There are many professions that require people to obtain -- and maintain -- a license to do what they do, from teaching to medicine to law. And the concept of getting a license isn't new to real estate, as several cities already require landlords to have a rental license for income properties. But now, Denver is joining the ranks of cities imposing such a mandate, and that's actually a mixed bag for landlords.
New rules in Denver
Denver landlords will soon be required to obtain a long-term rental license for each of their income properties. Landlords can apply for those licenses beginning next year. Those renting out two or more units within a single building or property must obtain a license by Jan. 1, 2023, while those who rent out single units, like stand-alone houses, get an extra year to put a license in place.
Landlords will be charged a $50 fee to apply for a license, and licensing fees themselves will range from $50 for single units to $500 for properties with more than 250 units. Landlords will then be required to renew their licenses every four years, as well as have their properties undergo inspections to ensure that they're up to code and considered habitable.
In fact, to get a rental license in the first place, landlords' properties will be subject to an initial inspection. For those with multi-unit properties, at least 10% of those units must be inspected at random.
The impact on landlords
The purpose of requiring rental licenses is to help protect tenants. And in Denver, a growing city where housing prices have climbed significantly in recent years, that's not a bad thing.
In addition to implementing inspections, the city will also create a database of landlords and the different properties they own. This will, in turn, allow the city to track housing supply and also track tenant complaints. The city thinks that with this new system in place, it will have an easier time imposing fines on income property owners who violate the rules, or suspending or revoking licenses, thereby sparing tenants from having to deal with unscrupulous landlords.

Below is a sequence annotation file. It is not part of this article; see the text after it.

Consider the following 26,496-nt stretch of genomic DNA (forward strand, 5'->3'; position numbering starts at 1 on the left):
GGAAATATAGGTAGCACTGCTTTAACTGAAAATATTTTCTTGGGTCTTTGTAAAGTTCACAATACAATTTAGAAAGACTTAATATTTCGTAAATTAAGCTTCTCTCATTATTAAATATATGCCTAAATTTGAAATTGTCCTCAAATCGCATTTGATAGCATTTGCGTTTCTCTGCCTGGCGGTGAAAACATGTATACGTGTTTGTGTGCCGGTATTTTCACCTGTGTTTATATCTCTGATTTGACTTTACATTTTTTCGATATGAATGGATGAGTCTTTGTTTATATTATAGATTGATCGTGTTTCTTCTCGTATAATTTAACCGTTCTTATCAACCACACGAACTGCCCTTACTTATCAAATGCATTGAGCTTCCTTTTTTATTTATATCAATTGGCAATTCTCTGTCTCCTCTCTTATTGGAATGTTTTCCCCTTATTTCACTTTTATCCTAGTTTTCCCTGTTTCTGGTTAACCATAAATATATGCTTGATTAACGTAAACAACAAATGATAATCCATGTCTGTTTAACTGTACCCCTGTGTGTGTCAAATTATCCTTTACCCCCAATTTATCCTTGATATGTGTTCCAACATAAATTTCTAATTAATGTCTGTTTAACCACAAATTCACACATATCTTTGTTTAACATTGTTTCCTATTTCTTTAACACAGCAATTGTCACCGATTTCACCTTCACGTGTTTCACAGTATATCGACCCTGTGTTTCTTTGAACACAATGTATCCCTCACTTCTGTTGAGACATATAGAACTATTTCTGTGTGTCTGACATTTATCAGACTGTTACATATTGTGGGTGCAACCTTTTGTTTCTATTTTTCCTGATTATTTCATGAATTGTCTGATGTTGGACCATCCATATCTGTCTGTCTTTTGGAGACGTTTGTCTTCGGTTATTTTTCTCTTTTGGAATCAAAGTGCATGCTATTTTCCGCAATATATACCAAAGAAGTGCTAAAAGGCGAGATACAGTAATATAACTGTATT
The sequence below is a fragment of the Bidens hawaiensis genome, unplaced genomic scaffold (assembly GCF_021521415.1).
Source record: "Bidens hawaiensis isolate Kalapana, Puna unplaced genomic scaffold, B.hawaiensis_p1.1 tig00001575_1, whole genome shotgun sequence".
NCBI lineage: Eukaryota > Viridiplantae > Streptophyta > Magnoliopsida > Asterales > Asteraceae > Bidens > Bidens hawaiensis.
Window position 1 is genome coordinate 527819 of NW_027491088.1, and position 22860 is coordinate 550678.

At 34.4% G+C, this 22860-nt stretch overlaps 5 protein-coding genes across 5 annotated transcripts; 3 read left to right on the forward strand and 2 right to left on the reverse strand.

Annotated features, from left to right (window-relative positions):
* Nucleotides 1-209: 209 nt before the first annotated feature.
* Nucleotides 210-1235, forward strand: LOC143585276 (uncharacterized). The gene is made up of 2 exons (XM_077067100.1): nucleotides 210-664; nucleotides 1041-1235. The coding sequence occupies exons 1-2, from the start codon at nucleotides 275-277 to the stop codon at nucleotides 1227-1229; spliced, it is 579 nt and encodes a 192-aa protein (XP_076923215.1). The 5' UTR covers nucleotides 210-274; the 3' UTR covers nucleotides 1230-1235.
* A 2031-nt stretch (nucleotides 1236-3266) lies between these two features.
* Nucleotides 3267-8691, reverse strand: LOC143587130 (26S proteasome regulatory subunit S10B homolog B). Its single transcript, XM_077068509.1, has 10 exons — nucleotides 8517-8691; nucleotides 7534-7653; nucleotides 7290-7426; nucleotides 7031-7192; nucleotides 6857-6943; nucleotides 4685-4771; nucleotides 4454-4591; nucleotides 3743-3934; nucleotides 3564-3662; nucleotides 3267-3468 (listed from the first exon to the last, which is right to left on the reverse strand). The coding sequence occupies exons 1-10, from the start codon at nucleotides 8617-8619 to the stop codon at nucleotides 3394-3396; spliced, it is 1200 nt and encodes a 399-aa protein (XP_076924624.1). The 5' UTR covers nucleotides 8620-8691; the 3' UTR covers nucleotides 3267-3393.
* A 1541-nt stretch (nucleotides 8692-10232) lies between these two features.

But while rental licenses may benefit tenants, for landlords, they're another hurdle to jump. Aside from the cost and administrative hassle, Denver landlords may need to take extra steps to ensure that their income properties are compliant.
And while holding landlords accountable for certain safety standards is a positive, important thing, bureaucratic matters could cause landlords undue stress. The city, for example, could choose to ding landlords for minor issues relating to their properties that would've otherwise flown under the radar and not been the source of any tenant complaints.
The Millionacres bottom line
Unfortunately, Denver landlords won't have a choice but to comply with these changes. Also, the fact that Denver is implementing a rental license requirement could drive more cities to adopt similar programs in the near term. Landlords are already, by law, required to conform to certain rules and standards, so it's easy to argue that requiring them to obtain a license isn't such a big deal. But for landlords with numerous properties in their portfolios, the cost of obtaining licenses could eat into revenue. That's something investors will need to prepare for if more cities opt to follow Denver's lead.